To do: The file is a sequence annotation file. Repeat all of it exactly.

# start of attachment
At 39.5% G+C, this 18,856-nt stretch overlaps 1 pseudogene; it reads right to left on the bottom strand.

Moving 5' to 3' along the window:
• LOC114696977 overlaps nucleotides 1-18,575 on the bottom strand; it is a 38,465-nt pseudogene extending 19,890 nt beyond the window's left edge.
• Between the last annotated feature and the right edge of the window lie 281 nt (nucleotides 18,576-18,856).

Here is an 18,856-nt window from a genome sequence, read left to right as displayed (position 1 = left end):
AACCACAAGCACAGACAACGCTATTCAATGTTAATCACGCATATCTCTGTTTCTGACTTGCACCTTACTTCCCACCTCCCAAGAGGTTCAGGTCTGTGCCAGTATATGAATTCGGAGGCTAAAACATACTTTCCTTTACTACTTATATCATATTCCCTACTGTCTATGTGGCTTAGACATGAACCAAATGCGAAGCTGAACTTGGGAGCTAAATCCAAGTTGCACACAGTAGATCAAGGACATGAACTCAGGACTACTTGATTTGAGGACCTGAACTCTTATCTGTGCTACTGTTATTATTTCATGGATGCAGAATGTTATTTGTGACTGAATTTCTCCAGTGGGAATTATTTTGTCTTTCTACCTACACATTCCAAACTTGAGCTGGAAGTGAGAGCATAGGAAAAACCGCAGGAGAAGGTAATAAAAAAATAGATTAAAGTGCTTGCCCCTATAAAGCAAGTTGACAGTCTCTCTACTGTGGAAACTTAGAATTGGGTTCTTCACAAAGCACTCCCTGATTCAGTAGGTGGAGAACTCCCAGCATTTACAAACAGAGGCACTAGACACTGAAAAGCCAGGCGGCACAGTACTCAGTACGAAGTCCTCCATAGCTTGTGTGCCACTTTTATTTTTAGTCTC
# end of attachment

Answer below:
At 39.5% G+C, this 18,856-nt stretch overlaps 1 pseudogene; it reads right to left on the bottom strand.

Moving 5' to 3' along the window:
• LOC114696977 overlaps nucleotides 1-18,575 on the bottom strand; it is a 38,465-nt pseudogene extending 19,890 nt beyond the window's left edge.
• Between the last annotated feature and the right edge of the window lie 281 nt (nucleotides 18,576-18,856).

Here is an 18,856-nt window from a genome sequence, read left to right as displayed (position 1 = left end):
AACCACAAGCACAGACAACGCTATTCAATGTTAATCACGCATATCTCTGTTTCTGACTTGCACCTTACTTCCCACCTCCCAAGAGGTTCAGGTCTGTGCCAGTATATGAATTCGGAGGCTAAAACATACTTTCCTTTACTACTTATATCATATTCCCTACTGTCTATGTGGCTTAGACATGAACCAAATGCGAAGCTGAACTTGGGAGCTAAATCCAAGTTGCACACAGTAGATCAAGGACATGAACTCAGGACTACTTGATTTGAGGACCTGAACTCTTATCTGTGCTACTGTTATTATTTCATGGATGCAGAATGTTATTTGTGACTGAATTTCTCCAGTGGGAATTATTTTGTCTTTCTACCTACACATTCCAAACTTGAGCTGGAAGTGAGAGCATAGGAAAAACCGCAGGAGAAGGTAATAAAAAAATAGATTAAAGTGCTTGCCCCTATAAAGCAAGTTGACAGTCTCTCTACTGTGGAAACTTAGAATTGGGTTCTTCACAAAGCACTCCCTGATTCAGTAGGTGGAGAACTCCCAGCATTTACAAACAGAGGCACTAGACACTGAAAAGCCAGGCGGCACAGTACTCAGTACGAAGTCCTCCATAGCTTGTGTGCCACTTTTATTTTTAGTCTC